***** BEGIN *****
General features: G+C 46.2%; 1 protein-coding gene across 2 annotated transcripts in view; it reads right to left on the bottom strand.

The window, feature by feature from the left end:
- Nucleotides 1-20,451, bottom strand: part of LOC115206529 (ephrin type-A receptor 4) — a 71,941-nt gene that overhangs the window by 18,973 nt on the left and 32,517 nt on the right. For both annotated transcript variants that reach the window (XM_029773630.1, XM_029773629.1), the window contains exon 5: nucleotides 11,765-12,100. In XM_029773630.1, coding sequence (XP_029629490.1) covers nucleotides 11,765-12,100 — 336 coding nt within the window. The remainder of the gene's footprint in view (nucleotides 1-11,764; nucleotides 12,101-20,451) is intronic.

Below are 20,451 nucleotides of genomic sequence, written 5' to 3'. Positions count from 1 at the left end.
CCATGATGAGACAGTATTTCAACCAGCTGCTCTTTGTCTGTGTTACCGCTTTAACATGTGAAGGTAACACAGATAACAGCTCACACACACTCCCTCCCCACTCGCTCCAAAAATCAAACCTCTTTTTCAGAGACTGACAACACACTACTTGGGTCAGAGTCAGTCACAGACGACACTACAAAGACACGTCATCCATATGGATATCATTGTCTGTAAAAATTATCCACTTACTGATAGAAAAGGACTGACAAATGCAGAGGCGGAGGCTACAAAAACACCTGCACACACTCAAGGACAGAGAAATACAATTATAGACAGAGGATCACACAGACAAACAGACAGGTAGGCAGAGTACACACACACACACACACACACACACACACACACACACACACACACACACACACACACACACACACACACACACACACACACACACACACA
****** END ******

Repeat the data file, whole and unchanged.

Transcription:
General features: G+C 46.2%; 1 protein-coding gene across 2 annotated transcripts in view; it reads right to left on the bottom strand.

The window, feature by feature from the left end:
- Nucleotides 1-20,451, bottom strand: part of LOC115206529 (ephrin type-A receptor 4) — a 71,941-nt gene that overhangs the window by 18,973 nt on the left and 32,517 nt on the right. For both annotated transcript variants that reach the window (XM_029773630.1, XM_029773629.1), the window contains exon 5: nucleotides 11,765-12,100. In XM_029773630.1, coding sequence (XP_029629490.1) covers nucleotides 11,765-12,100 — 336 coding nt within the window. The remainder of the gene's footprint in view (nucleotides 1-11,764; nucleotides 12,101-20,451) is intronic.

Below are 20,451 nucleotides of genomic sequence, written 5' to 3'. Positions count from 1 at the left end.
CCATGATGAGACAGTATTTCAACCAGCTGCTCTTTGTCTGTGTTACCGCTTTAACATGTGAAGGTAACACAGATAACAGCTCACACACACTCCCTCCCCACTCGCTCCAAAAATCAAACCTCTTTTTCAGAGACTGACAACACACTACTTGGGTCAGAGTCAGTCACAGACGACACTACAAAGACACGTCATCCATATGGATATCATTGTCTGTAAAAATTATCCACTTACTGATAGAAAAGGACTGACAAATGCAGAGGCGGAGGCTACAAAAACACCTGCACACACTCAAGGACAGAGAAATACAATTATAGACAGAGGATCACACAGACAAACAGACAGGTAGGCAGAGTACACACACACACACACACACACACACACACACACACACACACACACACACACACACACACACACACACACACACACACACACACACACACA